|HPC Colony Performance/Scaling Measurements|
(citations available here)
|Charm Adaptive Load Balancing
| Figure 1: Scaling of NAMD on ORNL's Jaguar under different configurations. The
results show excellent scaling derived from our hierarchical load-balancer for
a 100 million atom test on Jaguar running on 224,000 cores.
|| Figure 2: Measurements obtained from the BRAMS weather forecasting model. The
top 2 figures demonstrate that more load is present in zones experiencing storms,
and the bottom two figures illustrate how our load-balancing algorithms are able
to redistribute the work for improved performance.
|Charm Improved Checkpoint/Restart
| Figure 3: Scaling of Charm's In-Memory checkpoint-restart scheme in
forward direction (overhead in the event of no failure). Using O(n) algorithms for
computation and O(1) algorithms for communication, the scheme is able to scale to 64K
with under 6% overhead.
||Figure 4: Causal message logging performance in the face of a failure.
The figure plots the application progress, in terms of completed iterations, as a function
of elapsed time. In the checkpoint-restart case, the work of a few iterations (i.e. 100 to
140) needs to be redone when the failure occurs; meanwhile, with causal message-logging,
only the failing processor requires its work to be repeated, and other processors that do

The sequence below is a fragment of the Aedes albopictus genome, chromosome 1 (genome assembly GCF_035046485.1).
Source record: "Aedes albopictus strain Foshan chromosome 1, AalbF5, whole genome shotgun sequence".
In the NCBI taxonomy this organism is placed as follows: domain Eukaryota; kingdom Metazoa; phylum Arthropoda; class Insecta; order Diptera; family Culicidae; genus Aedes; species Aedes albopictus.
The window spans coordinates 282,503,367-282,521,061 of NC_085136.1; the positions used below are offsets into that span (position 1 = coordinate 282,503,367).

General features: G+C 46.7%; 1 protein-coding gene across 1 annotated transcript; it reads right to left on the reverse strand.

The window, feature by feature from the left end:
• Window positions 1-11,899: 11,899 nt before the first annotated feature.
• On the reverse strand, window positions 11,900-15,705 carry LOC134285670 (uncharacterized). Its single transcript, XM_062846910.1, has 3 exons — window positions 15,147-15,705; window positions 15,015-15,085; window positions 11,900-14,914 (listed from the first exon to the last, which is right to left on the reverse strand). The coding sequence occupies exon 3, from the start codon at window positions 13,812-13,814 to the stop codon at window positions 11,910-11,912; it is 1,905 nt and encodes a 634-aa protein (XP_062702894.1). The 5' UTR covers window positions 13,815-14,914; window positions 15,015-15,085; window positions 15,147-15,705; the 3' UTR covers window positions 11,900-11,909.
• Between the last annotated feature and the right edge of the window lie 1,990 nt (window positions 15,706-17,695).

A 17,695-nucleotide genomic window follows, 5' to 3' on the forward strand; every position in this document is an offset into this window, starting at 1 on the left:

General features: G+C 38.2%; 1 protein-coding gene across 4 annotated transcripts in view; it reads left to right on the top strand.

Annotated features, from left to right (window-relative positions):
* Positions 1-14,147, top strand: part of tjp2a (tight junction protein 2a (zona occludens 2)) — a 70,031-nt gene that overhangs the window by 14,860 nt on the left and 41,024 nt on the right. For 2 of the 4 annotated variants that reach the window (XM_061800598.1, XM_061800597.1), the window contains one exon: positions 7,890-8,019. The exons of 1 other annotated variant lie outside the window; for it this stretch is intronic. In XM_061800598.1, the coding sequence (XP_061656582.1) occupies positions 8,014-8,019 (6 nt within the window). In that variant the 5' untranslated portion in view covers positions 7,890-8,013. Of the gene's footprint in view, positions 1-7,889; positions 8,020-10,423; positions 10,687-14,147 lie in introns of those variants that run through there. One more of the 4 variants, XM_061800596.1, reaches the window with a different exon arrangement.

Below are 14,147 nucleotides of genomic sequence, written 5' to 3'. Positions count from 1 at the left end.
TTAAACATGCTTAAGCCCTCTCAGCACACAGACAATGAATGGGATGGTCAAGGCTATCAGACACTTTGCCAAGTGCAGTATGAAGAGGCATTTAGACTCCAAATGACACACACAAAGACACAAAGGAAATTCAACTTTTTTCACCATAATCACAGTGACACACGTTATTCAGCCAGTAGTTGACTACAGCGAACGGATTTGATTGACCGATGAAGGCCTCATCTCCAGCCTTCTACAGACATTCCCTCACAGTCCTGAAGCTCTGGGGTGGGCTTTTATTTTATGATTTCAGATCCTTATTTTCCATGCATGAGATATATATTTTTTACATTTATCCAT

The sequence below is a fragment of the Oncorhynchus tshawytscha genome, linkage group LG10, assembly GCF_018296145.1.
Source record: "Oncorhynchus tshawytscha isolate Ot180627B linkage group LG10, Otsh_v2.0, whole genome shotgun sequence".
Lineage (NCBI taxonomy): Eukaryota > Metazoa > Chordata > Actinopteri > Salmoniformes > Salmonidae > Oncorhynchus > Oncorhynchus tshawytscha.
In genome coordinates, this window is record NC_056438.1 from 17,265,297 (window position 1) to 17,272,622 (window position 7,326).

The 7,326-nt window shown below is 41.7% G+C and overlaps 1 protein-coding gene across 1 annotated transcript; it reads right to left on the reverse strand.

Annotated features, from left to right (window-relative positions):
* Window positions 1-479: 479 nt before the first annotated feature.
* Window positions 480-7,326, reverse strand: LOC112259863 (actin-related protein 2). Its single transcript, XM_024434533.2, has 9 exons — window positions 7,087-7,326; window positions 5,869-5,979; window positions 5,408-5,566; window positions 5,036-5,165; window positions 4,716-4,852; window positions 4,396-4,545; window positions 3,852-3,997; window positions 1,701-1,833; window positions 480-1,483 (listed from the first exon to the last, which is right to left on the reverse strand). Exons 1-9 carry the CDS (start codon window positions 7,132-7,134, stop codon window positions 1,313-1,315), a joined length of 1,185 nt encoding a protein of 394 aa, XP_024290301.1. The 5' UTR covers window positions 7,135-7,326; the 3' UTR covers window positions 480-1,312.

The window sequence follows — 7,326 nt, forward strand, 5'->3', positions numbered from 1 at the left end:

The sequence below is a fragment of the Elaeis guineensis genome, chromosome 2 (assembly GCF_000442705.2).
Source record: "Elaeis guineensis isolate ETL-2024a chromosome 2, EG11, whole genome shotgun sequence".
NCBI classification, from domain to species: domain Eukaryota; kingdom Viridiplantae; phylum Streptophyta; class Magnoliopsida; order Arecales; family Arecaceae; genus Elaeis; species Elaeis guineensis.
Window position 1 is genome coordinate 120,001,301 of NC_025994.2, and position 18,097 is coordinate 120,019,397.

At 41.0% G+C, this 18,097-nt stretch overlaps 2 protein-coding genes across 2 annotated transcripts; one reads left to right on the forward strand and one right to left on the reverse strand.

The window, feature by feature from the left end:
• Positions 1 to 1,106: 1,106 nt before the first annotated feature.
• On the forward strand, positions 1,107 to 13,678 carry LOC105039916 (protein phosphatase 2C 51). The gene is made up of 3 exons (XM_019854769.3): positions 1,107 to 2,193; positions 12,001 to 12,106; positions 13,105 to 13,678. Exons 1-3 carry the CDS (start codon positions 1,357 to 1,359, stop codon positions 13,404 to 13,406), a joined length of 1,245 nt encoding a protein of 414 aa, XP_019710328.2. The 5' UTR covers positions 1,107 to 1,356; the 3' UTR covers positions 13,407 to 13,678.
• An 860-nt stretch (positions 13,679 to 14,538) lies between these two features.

not depend on it can proceed.
|Coordinated Scheduling Kernel
| Figure 5: Measurements obtained from Colony's synchronized clock algorithm
exhibit excellent scaling characteristics.
Figure 6: Coordinated and uncoordinated schedulings. The above figure portrays
a histogram of runs with and without coordinated scheduling. The lower histogram includes
coordinated scheduling which results in much lower variability of synchronizing collective
|SpiderCAST communications infrastructure
| Figure 7: We measure the time for join-events to propagate through
the overlay, on different view sizes and different number of nodes joining.
Results indicate that a 512-node zone propagates 16 concurrent joins to every member
at TJoin(512,16)~0.6s; Moreover the number of nodes joining concurrently has a very
small effect on the latency.
||Figure 8: Similarly, we measure the time for leave-events to
propagate through the overlay, on different view sizes and different number of nodes
leaving. Results indicate that a 512-node zone propagates 16 concurrent leaves to
every member at TLeave(512,1)~0.35s; As with the case of joining, the number of nodes
leaving concurrently has a very small effect on the latency.